The article went on to cite Brandless, a new online store that started up just last July, as a retailer that targets this new shopping trend. The goal of the site is to sell high-quality products at low prices by eliminating what the owners call "BrandTax": the advertising costs that get wrapped into the price of most national brands. The owners estimate that BrandTax jacks up the price of the average product by 40 percent, and for beauty products, it can be over 350 percent. So the site is approaching retail from the opposite direction: focusing strictly on the quality of the product, not the brand name. And to emphasize just how much this helps them keep costs down, they've priced every single item on the site at a flat $3. This simplifies shopping on the site and encourages people to try new products, since even if you don't like it, you're only out three bucks.
Since I'm a Gen X-er who shops like a Millennial, this site naturally intrigued me. I always look for the best prices on worthy products—nontoxic, organic, Fair Trade, and so on—and one of the best ways I know to find them is by embracing high-quality store brands at Trader Joe's, Aldi, and now Costco. Would Brandless, I wondered, be a worthwhile addition to my list of places to shop cheap but good?
So I browsed the entire selection of products at Brandless, looking for ones that (1) I would actually use and (2) I couldn't get cheaper somewhere else. Unfortunately, after running through every single product on the site, I came to the conclusion that there weren't any that met these two simple criteria. It wasn't that the Brandless products weren't good; it was just that, on the whole, they weren't any better or cheaper than the ones I'm buying now.
Here are a few examples:
- Organic Peanut Butter. Both creamy and crunchy varieties are available at $3 for 12 ounces, or $4 a pound. However, a one-pound jar at Aldi is only $3.39.
- Coffee. The organic, Fair Trade medium roast is $3 for 6 ounces, or $8 a pound. Unfortunately, like the new PATAR line at IKEA—which has supplanted my beloved MELLANROST—it doesn't come in a decaffeinated variety, so it's not much use to me. (Millennials, I guess, don't drink decaf.) But even if you want the hard stuff, PATAR is a much better value if you can get it, at under $5.50 a pound.
- Organic Raisins. They're $3 for 10 ounces, or $4.80 a pound—much more than the $3 a pound we used to pay at Trader Joe's, and more than twice the $2.37 a pound we're now paying at Costco.
- Organic Sugar. A 24-ounce bag is $3, which is $2.00 a pound. That's not as good as the $1.45 a pound Aldi charges for a 2-pound bag, and nowhere near as good as the 80 cents a pound we just paid for a 10-pound bag at Costco.
- Toilet Paper. The "tree free" TP at Brandless is made from bamboo and sugarcane bagasse, and costs $3 for 6 rolls, or 50 cents a roll. The 100% recycled TP we buy at Trader Joe's costs $5 per dozen, or 41.7 cents a roll.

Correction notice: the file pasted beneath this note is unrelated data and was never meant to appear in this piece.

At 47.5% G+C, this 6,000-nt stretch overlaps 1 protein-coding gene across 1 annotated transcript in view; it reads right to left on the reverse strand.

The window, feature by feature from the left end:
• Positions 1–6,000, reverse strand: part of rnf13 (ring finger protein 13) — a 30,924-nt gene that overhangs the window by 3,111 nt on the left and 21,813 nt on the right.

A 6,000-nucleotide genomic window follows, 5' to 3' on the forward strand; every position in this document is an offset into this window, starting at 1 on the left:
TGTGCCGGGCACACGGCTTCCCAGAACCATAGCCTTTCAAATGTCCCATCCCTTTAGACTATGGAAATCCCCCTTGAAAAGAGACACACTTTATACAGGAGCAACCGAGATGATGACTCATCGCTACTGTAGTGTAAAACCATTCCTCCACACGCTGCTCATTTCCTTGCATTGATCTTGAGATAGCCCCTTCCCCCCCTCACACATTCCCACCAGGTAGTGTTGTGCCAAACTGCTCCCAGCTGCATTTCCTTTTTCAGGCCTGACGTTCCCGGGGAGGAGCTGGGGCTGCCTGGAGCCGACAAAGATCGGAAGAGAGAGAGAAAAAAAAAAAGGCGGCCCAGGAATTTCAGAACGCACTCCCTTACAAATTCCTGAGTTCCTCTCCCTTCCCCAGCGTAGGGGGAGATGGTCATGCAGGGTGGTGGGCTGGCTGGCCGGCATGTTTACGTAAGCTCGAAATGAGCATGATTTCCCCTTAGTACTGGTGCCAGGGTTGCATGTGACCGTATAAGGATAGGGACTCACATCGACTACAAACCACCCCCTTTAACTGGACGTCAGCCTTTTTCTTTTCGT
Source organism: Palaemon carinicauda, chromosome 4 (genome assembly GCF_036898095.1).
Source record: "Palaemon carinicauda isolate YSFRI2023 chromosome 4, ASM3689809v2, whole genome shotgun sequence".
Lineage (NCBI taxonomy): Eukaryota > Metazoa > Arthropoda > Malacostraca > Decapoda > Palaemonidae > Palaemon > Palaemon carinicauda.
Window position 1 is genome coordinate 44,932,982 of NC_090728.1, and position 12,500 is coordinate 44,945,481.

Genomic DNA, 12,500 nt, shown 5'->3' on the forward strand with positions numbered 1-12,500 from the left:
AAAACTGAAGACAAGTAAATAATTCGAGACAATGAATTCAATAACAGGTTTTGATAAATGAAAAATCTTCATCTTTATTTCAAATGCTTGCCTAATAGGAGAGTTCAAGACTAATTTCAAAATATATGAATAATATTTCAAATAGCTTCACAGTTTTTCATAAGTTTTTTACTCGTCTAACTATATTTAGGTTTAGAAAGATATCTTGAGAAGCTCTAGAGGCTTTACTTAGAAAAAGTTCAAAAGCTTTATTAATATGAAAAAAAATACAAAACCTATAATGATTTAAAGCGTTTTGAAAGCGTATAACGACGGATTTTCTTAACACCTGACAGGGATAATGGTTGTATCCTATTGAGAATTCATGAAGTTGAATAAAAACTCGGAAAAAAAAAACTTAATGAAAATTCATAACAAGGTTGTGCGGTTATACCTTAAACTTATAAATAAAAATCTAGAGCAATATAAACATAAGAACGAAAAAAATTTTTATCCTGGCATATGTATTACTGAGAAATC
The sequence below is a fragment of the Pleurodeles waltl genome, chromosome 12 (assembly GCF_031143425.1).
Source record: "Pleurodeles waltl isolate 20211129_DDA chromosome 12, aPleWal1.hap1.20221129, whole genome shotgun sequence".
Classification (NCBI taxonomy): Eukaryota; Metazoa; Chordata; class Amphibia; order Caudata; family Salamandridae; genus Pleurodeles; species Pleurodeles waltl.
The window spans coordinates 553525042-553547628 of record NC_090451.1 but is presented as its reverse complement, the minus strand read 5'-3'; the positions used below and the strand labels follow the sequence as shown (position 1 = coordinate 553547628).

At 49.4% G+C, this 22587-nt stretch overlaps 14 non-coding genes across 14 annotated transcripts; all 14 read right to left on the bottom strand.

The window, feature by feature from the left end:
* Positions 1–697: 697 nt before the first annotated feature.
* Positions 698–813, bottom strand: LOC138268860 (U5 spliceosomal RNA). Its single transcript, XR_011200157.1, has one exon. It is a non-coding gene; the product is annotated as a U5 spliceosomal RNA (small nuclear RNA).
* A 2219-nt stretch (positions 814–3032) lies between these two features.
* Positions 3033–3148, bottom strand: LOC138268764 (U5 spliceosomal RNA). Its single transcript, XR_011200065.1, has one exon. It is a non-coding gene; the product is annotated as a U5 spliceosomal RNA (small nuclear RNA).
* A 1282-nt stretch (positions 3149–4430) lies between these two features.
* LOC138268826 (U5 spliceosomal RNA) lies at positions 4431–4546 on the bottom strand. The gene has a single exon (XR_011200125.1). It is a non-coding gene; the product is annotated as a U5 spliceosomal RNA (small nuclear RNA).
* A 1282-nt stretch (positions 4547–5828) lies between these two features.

- Toothpaste. The toothpaste Brandless sells proudly touts itself as "fluoride free," which is baffling to me, given that fluoride is the one ingredient that actually keeps your teeth healthier. (Even all-natural health guru Andrew Weil says you're definitely better off with a fluoride toothpaste.) So I certainly see no reason to pay 75 cents per ounce for this, instead of 33 cents per ounce for SLS-free, cruelty-free toothpaste from Trader Joe's.
So is there anyone out there who would benefit from shopping at Brandless? Yes, possibly. One thing Brandless carries is a selection of gluten-free products, such as macaroni and cheese ($1.50 per box), baking mixes, corn-based and quinoa-based snacks, and things you wouldn't normally suspect of containing gluten, like pasta sauce and mayonnaise. So if you're a gluten-intolerant person with a need for this kind of product, Brandless could be a good place to get it—although if you live near an Aldi, I'd recommend checking out their extensive LiveGFree line first. Brandless could also be a good place for people who live in an area without any Aldi or Trader Joe's stores to find organic and natural products at a reasonable price—though it's important to factor in the shipping cost and make sure they're really a better deal than your local store.
For most ecofrugal folks, though, I'd say the most useful thing Brandless can provide is ideas. The site offers a variety of "bundles" that look like they might make useful gifts for the person who's hard to buy for, such as the $24 "beauty basics" bundle for eco-conscious fashionistas (cruelty-free and natural versions of eight products, including hand cream, lip balm, toothpaste, and cotton balls), the $30 "dorm essentials" bundle for college students (various dorm-friendly snacks, herbal tea, a mug, lip balm, mouthwash, and all-purpose cleaner), and the $114 "new home starter kit" for a wedding or housewarming gift (a little of everything, including foodstuffs, cleaning supplies, kitchen tools, and tableware). The thing about these bundles is, you could probably put together your own version more cheaply at a local store, such as TJ's, Aldi, or one of the new Lidl stores that have opened this year from Virginia to South Carolina. So you can check out Brandless for an example of what to put in a gift basket, then assemble it on your own and avoid the shipping fees. Brandless products can also provide ideas for inexpensive stocking stuffers, such as fancy lotion, lip balm, and snacks.
Of course, Brandless is just getting started. If the site is a success, it will no doubt expand its product offerings, and eventually it may even have some bargains to rival those at Aldi and Costco (and IKEA, for home products). So it's worth keeping an eye on the site in the future. But for the present, I think it's more interesting as a concept than as a useful shopping destination.